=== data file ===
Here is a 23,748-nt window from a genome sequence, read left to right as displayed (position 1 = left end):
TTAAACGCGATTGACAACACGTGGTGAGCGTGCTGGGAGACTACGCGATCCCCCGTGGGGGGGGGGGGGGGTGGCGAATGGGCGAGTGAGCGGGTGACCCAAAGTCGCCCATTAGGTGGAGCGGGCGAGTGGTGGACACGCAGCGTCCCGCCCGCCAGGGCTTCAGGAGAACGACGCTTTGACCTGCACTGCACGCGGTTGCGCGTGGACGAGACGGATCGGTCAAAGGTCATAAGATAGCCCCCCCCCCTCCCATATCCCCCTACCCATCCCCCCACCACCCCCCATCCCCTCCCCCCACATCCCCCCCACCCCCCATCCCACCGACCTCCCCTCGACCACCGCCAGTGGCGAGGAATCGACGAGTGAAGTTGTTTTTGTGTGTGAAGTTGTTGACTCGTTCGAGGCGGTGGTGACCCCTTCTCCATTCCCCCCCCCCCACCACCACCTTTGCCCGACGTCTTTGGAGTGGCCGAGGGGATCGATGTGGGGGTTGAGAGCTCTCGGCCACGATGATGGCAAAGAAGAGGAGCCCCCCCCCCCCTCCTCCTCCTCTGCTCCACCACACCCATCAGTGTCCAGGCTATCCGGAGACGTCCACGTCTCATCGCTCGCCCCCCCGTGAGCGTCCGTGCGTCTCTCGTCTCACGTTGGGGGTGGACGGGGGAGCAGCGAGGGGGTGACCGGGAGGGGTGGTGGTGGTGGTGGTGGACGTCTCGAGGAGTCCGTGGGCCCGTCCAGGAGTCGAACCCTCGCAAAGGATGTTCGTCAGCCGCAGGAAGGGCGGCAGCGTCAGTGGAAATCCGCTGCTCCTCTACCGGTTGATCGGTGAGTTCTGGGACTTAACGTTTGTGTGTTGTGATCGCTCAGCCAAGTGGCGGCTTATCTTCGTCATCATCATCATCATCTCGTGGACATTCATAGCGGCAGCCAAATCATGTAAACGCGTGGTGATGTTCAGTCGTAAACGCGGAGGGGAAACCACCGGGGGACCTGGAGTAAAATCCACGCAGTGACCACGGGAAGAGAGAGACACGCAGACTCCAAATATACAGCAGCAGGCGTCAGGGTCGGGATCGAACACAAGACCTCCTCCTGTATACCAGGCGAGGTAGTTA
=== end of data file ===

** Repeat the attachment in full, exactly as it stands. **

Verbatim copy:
Here is a 23,748-nt window from a genome sequence, read left to right as displayed (position 1 = left end):
TTAAACGCGATTGACAACACGTGGTGAGCGTGCTGGGAGACTACGCGATCCCCCGTGGGGGGGGGGGGGGGTGGCGAATGGGCGAGTGAGCGGGTGACCCAAAGTCGCCCATTAGGTGGAGCGGGCGAGTGGTGGACACGCAGCGTCCCGCCCGCCAGGGCTTCAGGAGAACGACGCTTTGACCTGCACTGCACGCGGTTGCGCGTGGACGAGACGGATCGGTCAAAGGTCATAAGATAGCCCCCCCCCCTCCCATATCCCCCTACCCATCCCCCCACCACCCCCCATCCCCTCCCCCCACATCCCCCCCACCCCCCATCCCACCGACCTCCCCTCGACCACCGCCAGTGGCGAGGAATCGACGAGTGAAGTTGTTTTTGTGTGTGAAGTTGTTGACTCGTTCGAGGCGGTGGTGACCCCTTCTCCATTCCCCCCCCCCCACCACCACCTTTGCCCGACGTCTTTGGAGTGGCCGAGGGGATCGATGTGGGGGTTGAGAGCTCTCGGCCACGATGATGGCAAAGAAGAGGAGCCCCCCCCCCCCTCCTCCTCCTCTGCTCCACCACACCCATCAGTGTCCAGGCTATCCGGAGACGTCCACGTCTCATCGCTCGCCCCCCCGTGAGCGTCCGTGCGTCTCTCGTCTCACGTTGGGGGTGGACGGGGGAGCAGCGAGGGGGTGACCGGGAGGGGTGGTGGTGGTGGTGGTGGACGTCTCGAGGAGTCCGTGGGCCCGTCCAGGAGTCGAACCCTCGCAAAGGATGTTCGTCAGCCGCAGGAAGGGCGGCAGCGTCAGTGGAAATCCGCTGCTCCTCTACCGGTTGATCGGTGAGTTCTGGGACTTAACGTTTGTGTGTTGTGATCGCTCAGCCAAGTGGCGGCTTATCTTCGTCATCATCATCATCATCTCGTGGACATTCATAGCGGCAGCCAAATCATGTAAACGCGTGGTGATGTTCAGTCGTAAACGCGGAGGGGAAACCACCGGGGGACCTGGAGTAAAATCCACGCAGTGACCACGGGAAGAGAGAGACACGCAGACTCCAAATATACAGCAGCAGGCGTCAGGGTCGGGATCGAACACAAGACCTCCTCCTGTATACCAGGCGAGGTAGTTA